Motivation is the desire to act in service of a goal. It's the crucial element in setting and attaining our objectives.
Motivation is one of the driving forces behind human behavior. It fuels competition and sparks social connection. Its absence can lead to mental illnesses such as depression. Motivation encompasses the desire to continue striving toward meaning, purpose, and a life worth living.
People often have multiple motives for engaging in any one behavior. Motivation might be extrinsic, whereby a person is inspired by outside forces—other people or rewards. Motivation can also be intrinsic, whereby the inspiration comes from within—the desire to improve at a certain activity. Intrinsic motivation tends to push people more forcefully, and the accomplishments are more fulfilling.
One framework used for understanding motivation is the hierarchy of needs proposed by American psychologist Abraham Maslow in 1943. According to Maslow, humans are inherently motivated to better themselves and move toward expressing their full potential—self-actualization—by progressively encountering and satisfying several levels of need from the most fundamental, such as for food and safety, to higher-order needs for love, belonging, and self-esteem.
Eventually, Maslow extended the theory to include a need for self-transcendence: People reach the pinnacle of growth and find the highest meaning in life by attending to things beyond the self. Although the universality of Maslow's theory has been challenged, many believe it captures fundamental truths about human motivation.
Motivation can stem from a variety of sources. People may be motivated by external incentives, such as the motivation to work for compensation, or internal enjoyment, such as the motivation to create artwork in one’s spare time. Other sources of motivation include curiosity, autonomy, validation of one’s identity and beliefs, creating a positive self-image, and the desire to avoid potential losses.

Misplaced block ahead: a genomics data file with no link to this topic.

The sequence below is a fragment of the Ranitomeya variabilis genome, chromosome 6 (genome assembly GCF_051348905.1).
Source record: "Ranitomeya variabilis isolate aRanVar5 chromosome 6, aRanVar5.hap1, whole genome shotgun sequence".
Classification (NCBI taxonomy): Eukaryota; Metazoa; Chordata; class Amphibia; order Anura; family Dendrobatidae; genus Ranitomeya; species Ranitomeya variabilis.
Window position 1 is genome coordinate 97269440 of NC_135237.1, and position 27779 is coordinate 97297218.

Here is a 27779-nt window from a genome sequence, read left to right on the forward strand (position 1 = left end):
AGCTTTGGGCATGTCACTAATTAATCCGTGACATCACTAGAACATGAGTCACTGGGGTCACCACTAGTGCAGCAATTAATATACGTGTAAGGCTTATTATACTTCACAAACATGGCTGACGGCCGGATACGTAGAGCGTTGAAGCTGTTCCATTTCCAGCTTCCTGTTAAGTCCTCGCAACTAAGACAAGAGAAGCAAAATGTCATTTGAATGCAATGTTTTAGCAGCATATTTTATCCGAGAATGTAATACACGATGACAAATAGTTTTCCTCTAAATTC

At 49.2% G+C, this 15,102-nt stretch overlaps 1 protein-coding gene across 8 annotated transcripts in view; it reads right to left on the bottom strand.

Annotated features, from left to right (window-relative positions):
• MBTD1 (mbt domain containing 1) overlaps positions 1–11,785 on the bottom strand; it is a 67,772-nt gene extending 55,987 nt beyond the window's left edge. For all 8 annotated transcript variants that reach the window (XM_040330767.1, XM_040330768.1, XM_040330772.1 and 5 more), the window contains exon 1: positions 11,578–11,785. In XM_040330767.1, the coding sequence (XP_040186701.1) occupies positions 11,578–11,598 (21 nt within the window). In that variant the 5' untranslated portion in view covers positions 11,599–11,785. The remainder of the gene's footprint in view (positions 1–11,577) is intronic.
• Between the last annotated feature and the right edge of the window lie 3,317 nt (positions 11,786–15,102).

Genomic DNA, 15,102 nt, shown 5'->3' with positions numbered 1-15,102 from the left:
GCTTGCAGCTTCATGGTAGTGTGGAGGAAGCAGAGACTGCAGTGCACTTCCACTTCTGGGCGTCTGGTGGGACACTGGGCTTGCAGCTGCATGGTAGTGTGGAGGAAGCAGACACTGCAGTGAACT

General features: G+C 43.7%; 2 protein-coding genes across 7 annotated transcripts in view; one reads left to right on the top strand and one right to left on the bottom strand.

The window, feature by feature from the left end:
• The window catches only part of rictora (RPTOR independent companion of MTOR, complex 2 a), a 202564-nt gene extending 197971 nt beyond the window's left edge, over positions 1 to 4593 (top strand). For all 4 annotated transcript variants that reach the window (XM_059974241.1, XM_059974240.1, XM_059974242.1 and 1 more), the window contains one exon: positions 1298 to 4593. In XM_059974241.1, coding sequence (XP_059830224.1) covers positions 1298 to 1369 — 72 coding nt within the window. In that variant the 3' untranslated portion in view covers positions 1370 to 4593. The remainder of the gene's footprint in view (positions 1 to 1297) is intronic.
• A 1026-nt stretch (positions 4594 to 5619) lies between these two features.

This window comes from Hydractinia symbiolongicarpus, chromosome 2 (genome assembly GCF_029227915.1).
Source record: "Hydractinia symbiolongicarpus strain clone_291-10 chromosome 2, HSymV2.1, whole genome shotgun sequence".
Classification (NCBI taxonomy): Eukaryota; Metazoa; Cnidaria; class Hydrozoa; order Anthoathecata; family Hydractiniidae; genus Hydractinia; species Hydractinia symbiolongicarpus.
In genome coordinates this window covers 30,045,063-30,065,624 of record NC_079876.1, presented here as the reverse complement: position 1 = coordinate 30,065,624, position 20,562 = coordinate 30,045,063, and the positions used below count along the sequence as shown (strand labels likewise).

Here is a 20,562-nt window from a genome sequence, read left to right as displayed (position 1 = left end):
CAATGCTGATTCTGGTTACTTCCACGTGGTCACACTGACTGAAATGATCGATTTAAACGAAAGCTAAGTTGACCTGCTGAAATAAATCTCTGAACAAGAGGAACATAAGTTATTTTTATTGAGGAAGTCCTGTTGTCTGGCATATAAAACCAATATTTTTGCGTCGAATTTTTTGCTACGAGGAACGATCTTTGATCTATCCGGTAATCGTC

Intrinsic motivation is a drive that comes purely from within; it’s not due to any anticipated reward, deadline, or outside pressure. For example, people who are intrinsically motivated to run do so because they love the feeling of running itself, and it's an important part of their identity. Extrinsic motivation can increase motivation in the short term, but over time it can wear down or even backfire. By contrast, intrinsic motivation is powerful because it is integrated into identity and serves as a continuous source of motivation.
Extrinsic motivation is any reason someone does work other than the joy of doing the work itself. Anything promised for completing the task or received as a result of completing the task are extrinsic motivators. An extrinsic motivator needs three elements to be successful, according to research by psychologist Victor Vroom: expectancy (believing that increased effort will lead to increased performance), instrumentality (believing that a better performance will be noticed and rewarded), and valence (wanting the reward that is promised).
Achieving a goal is a process. And all of the components of that process deserve attention to ensure success, from setting the objective, to overcoming obstacles, to sustaining momentum until the project is complete.